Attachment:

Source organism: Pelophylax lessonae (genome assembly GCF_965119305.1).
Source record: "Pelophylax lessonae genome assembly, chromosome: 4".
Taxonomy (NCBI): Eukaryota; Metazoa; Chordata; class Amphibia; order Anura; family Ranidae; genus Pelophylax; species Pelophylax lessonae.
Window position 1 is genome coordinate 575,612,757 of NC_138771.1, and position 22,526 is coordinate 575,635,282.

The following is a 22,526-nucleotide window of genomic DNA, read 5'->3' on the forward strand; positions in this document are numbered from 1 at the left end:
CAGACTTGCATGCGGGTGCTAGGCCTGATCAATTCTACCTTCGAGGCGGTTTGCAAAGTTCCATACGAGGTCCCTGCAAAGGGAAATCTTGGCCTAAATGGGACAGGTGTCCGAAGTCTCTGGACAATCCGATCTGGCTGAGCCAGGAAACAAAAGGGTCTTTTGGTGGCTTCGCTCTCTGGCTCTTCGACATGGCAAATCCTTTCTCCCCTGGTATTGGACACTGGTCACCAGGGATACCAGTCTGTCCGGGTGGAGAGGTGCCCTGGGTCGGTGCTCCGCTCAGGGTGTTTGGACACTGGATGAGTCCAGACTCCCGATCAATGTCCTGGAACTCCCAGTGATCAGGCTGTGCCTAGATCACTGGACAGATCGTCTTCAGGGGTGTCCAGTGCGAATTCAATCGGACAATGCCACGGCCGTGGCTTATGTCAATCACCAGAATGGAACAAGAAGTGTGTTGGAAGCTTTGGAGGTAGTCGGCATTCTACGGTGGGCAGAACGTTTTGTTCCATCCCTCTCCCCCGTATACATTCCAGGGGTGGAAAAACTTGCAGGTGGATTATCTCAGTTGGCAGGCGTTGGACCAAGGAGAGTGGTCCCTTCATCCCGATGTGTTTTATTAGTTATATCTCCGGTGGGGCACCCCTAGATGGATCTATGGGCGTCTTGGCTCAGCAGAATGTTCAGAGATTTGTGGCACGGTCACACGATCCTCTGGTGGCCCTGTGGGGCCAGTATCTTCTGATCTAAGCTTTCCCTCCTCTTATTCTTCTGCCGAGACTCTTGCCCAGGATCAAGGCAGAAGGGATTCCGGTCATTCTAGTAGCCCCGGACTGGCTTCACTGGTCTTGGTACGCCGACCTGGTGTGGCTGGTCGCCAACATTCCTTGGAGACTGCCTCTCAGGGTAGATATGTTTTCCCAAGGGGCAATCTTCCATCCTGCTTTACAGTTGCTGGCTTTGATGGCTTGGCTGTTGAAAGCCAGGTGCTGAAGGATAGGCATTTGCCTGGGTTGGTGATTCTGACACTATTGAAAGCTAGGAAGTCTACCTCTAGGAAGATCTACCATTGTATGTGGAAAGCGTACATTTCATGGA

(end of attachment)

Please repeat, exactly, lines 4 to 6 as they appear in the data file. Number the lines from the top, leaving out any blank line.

Window position 1 is genome coordinate 575,612,757 of NC_138771.1, and position 22,526 is coordinate 575,635,282.

The following is a 22,526-nucleotide window of genomic DNA, read 5'->3' on the forward strand; positions in this document are numbered from 1 at the left end:
CAGACTTGCATGCGGGTGCTAGGCCTGATCAATTCTACCTTCGAGGCGGTTTGCAAAGTTCCATACGAGGTCCCTGCAAAGGGAAATCTTGGCCTAAATGGGACAGGTGTCCGAAGTCTCTGGACAATCCGATCTGGCTGAGCCAGGAAACAAAAGGGTCTTTTGGTGGCTTCGCTCTCTGGCTCTTCGACATGGCAAATCCTTTCTCCCCTGGTATTGGACACTGGTCACCAGGGATACCAGTCTGTCCGGGTGGAGAGGTGCCCTGGGTCGGTGCTCCGCTCAGGGTGTTTGGACACTGGATGAGTCCAGACTCCCGATCAATGTCCTGGAACTCCCAGTGATCAGGCTGTGCCTAGATCACTGGACAGATCGTCTTCAGGGGTGTCCAGTGCGAATTCAATCGGACAATGCCACGGCCGTGGCTTATGTCAATCACCAGAATGGAACAAGAAGTGTGTTGGAAGCTTTGGAGGTAGTCGGCATTCTACGGTGGGCAGAACGTTTTGTTCCATCCCTCTCCCCCGTATACATTCCAGGGGTGGAAAAACTTGCAGGTGGATTATCTCAGTTGGCAGGCGTTGGACCAAGGAGAGTGGTCCCTTCATCCCGATGTGTTTTATTAGTTATATCTCCGGTGGGGCACCCCTAGATGGATCTATGGGCGTCTTGGCTCAGCAGAATGTTCAGAGATTTGTGGCACGGTCACACGATCCTCTGGTGGCCCTGTGGGGCCAGTATCTTCTGATCTAAGCTTTCCCTCCTCTTATTCTTCTGCCGAGACTCTTGCCCAGGATCAAGGCAGAAGGGATTCCGGTCATTCTAGTAGCCCCGGACTGGCTTCACTGGTCTTGGTACGCCGACCTGGTGTGGCTGGTCGCCAACATTCCTTGGAGACTGCCTCTCAGGGTAGATATGTTTTCCCAAGGGGCAATCTTCCATCCTGCTTTACAGTTGCTGGCTTTGATGGCTTGGCTGTTGAAAGCCAGGTGCTGAAGGATAGGCATTTGCCTGGGTTGGTGATTCTGACACTATTGAAAGCTAGGAAGTCTACCTCTAGGAAGATCTACCATTGTATGTGGAAAGCGTACATTTCATGGA